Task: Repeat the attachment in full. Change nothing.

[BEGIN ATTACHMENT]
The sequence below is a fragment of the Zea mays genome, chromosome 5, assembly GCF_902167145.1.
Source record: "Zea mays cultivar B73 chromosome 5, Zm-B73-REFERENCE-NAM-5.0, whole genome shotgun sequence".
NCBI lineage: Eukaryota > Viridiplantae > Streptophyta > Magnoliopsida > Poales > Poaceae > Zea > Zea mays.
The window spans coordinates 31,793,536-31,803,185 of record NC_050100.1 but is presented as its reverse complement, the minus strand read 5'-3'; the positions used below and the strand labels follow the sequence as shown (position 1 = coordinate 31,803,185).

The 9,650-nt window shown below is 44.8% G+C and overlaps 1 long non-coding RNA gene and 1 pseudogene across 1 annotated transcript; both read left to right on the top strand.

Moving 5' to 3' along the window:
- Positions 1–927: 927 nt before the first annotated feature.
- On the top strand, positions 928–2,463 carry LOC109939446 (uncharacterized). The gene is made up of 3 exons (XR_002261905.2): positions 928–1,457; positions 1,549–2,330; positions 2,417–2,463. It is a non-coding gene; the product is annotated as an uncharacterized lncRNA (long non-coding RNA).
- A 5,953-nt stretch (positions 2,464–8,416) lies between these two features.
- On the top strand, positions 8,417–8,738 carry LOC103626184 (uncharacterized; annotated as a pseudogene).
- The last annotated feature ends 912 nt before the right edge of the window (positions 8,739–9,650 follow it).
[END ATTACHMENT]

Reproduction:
The sequence below is a fragment of the Zea mays genome, chromosome 5, assembly GCF_902167145.1.
Source record: "Zea mays cultivar B73 chromosome 5, Zm-B73-REFERENCE-NAM-5.0, whole genome shotgun sequence".
NCBI lineage: Eukaryota > Viridiplantae > Streptophyta > Magnoliopsida > Poales > Poaceae > Zea > Zea mays.
The window spans coordinates 31,793,536-31,803,185 of record NC_050100.1 but is presented as its reverse complement, the minus strand read 5'-3'; the positions used below and the strand labels follow the sequence as shown (position 1 = coordinate 31,803,185).

The 9,650-nt window shown below is 44.8% G+C and overlaps 1 long non-coding RNA gene and 1 pseudogene across 1 annotated transcript; both read left to right on the top strand.

Moving 5' to 3' along the window:
- Positions 1–927: 927 nt before the first annotated feature.
- On the top strand, positions 928–2,463 carry LOC109939446 (uncharacterized). The gene is made up of 3 exons (XR_002261905.2): positions 928–1,457; positions 1,549–2,330; positions 2,417–2,463. It is a non-coding gene; the product is annotated as an uncharacterized lncRNA (long non-coding RNA).
- A 5,953-nt stretch (positions 2,464–8,416) lies between these two features.
- On the top strand, positions 8,417–8,738 carry LOC103626184 (uncharacterized; annotated as a pseudogene).
- The last annotated feature ends 912 nt before the right edge of the window (positions 8,739–9,650 follow it).